Ali Brice

Ali Brice

Absurdist character comedian and member of the Weirdos collective
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Double Trouble with Holt and Talbot

Gig review by Steve Bennett at 2Northdown, London

 

If not the backbone of comedy, double acts are at least a major limb… yet they are somewhat out of fashion, despite the enduring appeal of Ant & Dec.

Well, hot on the heels of Inside No 9’s poignant celebration of the comic duo comes a new monthly night dedicated to partnerships. Double Trouble, at 2Northdown, is promoted by Christian Talbot and Rosie Holt, who compere with a shared affability.

After some unconvincing back-and-forth over their billing in the act’s name, something of an old standby for double acts, their first sketch proper is a timely take on gender inequality - although being very much an on-trend topic makes its premise a little predictable, even if it’s nicely executed.

It must be a compulsion for comics to want to subvert a premise no sooner than they’ve set it up, since the same issue dogged Adam Larter’s advertising-based night earlier in the week. Here the double-act night was kicked off by a solo performer, Louise Reay

Ostensibly, she was performing both parts of a duo, which is a promising idea, but in fact her largely improvised set comprised a baffling dialogue between characters that had little sense of purpose and no sense of direction. ‘I don’t know where I’m going with this,’ she confessed at one point, and it was hard to disagree. Laughs were not forthcoming.

No better prepared were Joz Norris and Ali Brice as Crosby Not Stills Not Nash And Young – but they did bring a joyous sense of absurdity to the room, much of it down to Brice’s phenomenal fake moustache as David Crosby.  Mocking a 1970s folk-rock supergroup is not exactly one for the kids, as an appeal for the audience to shout out their hits proved, but the pair coasted a long way on silly affability until running out of steam for the last few minutes. Just think what they could do with a script!

There was a lot more polish in the second third, courtesy of two female double-acts – which allowed Holt & Talbot (I think I’ve got this the right way around) to return to their ironic take on sexism. 

 Georgia Hurt and Laura Anderson, professionally known just by their surnames, thoroughly own the stage, stamping their authority on the gig with their high-energy banter, sometimes getting testy with each other as they discuss external relationships, but never so pointed they undermine their essential likability. Their performance is perhaps a little too loud, and seems like overcompensation in moments when the hit-and-miss script has its lulls. An emoji sketch, for instance, seems trite. But they have charisma, a good comic dynamic and some decently funny lines.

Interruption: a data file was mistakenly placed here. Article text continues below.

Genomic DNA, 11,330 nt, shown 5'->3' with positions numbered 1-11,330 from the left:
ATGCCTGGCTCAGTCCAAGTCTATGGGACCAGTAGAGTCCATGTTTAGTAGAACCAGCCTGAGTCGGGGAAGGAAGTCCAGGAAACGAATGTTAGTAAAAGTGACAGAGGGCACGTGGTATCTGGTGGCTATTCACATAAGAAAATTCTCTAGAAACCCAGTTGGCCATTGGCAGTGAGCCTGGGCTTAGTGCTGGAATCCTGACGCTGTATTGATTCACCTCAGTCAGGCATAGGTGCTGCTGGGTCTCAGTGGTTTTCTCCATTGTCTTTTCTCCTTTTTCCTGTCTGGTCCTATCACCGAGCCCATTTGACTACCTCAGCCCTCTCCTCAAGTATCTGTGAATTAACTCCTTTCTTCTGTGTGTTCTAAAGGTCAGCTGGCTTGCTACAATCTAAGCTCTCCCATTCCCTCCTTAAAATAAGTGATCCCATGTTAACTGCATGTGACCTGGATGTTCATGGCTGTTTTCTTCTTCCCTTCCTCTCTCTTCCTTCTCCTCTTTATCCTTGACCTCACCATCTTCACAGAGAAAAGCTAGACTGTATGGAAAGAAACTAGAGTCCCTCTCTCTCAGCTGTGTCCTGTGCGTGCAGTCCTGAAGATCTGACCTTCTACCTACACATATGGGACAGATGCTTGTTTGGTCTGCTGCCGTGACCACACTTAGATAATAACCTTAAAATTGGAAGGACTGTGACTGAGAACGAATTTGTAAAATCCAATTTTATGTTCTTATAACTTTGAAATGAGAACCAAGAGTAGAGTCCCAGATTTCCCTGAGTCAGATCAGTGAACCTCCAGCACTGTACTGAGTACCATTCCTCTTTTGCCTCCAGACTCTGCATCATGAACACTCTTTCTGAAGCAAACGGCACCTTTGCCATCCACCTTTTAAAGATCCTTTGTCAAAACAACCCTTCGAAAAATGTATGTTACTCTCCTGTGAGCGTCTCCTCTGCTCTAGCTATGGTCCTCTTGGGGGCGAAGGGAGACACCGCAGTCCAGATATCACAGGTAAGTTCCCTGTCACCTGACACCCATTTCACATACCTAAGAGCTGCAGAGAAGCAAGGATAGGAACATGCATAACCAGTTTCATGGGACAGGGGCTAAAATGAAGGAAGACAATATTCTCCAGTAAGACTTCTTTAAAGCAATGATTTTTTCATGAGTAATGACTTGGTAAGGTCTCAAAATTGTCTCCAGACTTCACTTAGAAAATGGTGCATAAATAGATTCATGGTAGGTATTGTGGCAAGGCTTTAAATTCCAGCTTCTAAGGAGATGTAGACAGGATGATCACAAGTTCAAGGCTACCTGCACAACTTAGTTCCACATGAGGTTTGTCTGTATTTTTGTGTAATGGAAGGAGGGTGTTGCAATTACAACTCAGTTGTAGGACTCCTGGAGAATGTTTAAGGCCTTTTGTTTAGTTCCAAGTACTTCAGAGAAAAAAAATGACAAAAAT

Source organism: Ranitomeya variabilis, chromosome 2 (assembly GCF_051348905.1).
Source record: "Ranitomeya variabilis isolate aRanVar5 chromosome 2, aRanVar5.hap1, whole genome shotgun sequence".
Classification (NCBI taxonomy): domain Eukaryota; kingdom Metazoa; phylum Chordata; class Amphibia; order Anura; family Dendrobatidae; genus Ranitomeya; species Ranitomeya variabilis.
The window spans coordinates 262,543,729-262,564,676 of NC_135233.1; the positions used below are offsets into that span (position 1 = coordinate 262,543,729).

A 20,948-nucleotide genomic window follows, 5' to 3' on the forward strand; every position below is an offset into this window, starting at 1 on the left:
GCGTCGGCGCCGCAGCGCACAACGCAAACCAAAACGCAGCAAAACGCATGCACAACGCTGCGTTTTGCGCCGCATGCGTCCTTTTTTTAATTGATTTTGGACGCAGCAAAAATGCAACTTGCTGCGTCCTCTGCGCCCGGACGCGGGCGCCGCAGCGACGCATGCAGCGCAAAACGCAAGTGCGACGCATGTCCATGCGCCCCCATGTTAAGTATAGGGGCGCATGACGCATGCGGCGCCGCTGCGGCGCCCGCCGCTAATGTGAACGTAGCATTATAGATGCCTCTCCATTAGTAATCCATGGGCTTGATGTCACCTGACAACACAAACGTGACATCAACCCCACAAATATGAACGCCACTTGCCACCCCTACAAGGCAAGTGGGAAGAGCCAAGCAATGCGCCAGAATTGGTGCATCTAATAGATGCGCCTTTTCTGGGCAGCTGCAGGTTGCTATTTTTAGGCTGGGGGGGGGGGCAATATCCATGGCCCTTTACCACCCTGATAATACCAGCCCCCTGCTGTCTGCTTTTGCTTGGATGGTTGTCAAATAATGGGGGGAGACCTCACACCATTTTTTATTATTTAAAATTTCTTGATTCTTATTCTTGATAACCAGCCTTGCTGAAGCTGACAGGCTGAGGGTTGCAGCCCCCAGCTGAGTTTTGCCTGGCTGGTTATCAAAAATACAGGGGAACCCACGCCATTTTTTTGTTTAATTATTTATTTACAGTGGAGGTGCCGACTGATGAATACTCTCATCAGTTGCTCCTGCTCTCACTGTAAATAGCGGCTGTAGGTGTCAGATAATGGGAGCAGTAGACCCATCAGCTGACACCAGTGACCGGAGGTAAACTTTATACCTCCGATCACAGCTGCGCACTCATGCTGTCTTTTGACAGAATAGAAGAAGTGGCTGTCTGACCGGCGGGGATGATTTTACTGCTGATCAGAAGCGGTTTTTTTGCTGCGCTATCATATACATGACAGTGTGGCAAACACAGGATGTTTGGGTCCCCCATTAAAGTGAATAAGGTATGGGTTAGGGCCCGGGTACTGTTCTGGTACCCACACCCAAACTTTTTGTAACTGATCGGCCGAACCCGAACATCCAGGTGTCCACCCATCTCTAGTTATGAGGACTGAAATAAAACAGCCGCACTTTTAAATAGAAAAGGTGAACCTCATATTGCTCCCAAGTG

Sian & Zoe were a more unalloyed joy, full of impish verve. The pair, who describe themselves as 'hipster badger’ and 'angry candy floss’, based on their hair dyes, are unashamedly stupid, with dumb gags ranging from quick sketches lasting just seconds extended riff confusing of the word ‘nonce’ – which does sound a lot more innocent than its actual meaning. Compelling work from the lively and silly Mses Docksey and Tomalin.

Loose Brie – aka  Martin Willis and Phil Lindsey, the latter channelling Ricky Gervais a bit too strongly  – are bold performers, too, starting their set from the audience but with an air of passive-aggressive menace. Some of their writing is deliberately odd, though their cornerstone routine is a bitter argument about coffee which ground out a lot of old-school – and pretty contrived – puns. It’s a slightly more difficult watch than it need be, but the slightly theatrical duo are following their own path.

Finally, Howard Read, whose double act is usually with a six-year-old cartoon sidekick, began instead with some banter with the 21-year-old version of himself, who invented time travel (again via the medium of computer-aided animation) to visit 2018 to see how his career was going.  The answer may be ‘quite well’ as the second half of his set was work in progress towards a high-profile TV appearance with Little Howard. Not every potential gag landed, but at his best Read can deliver an acidic line through the mouthpiece of his cute alter-ego, which he frequently demonstrated tonight.

•  Double Trouble continues on the fourth Thursday of every month, the next being on February 22.

 

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Published: 19 Jan 2018

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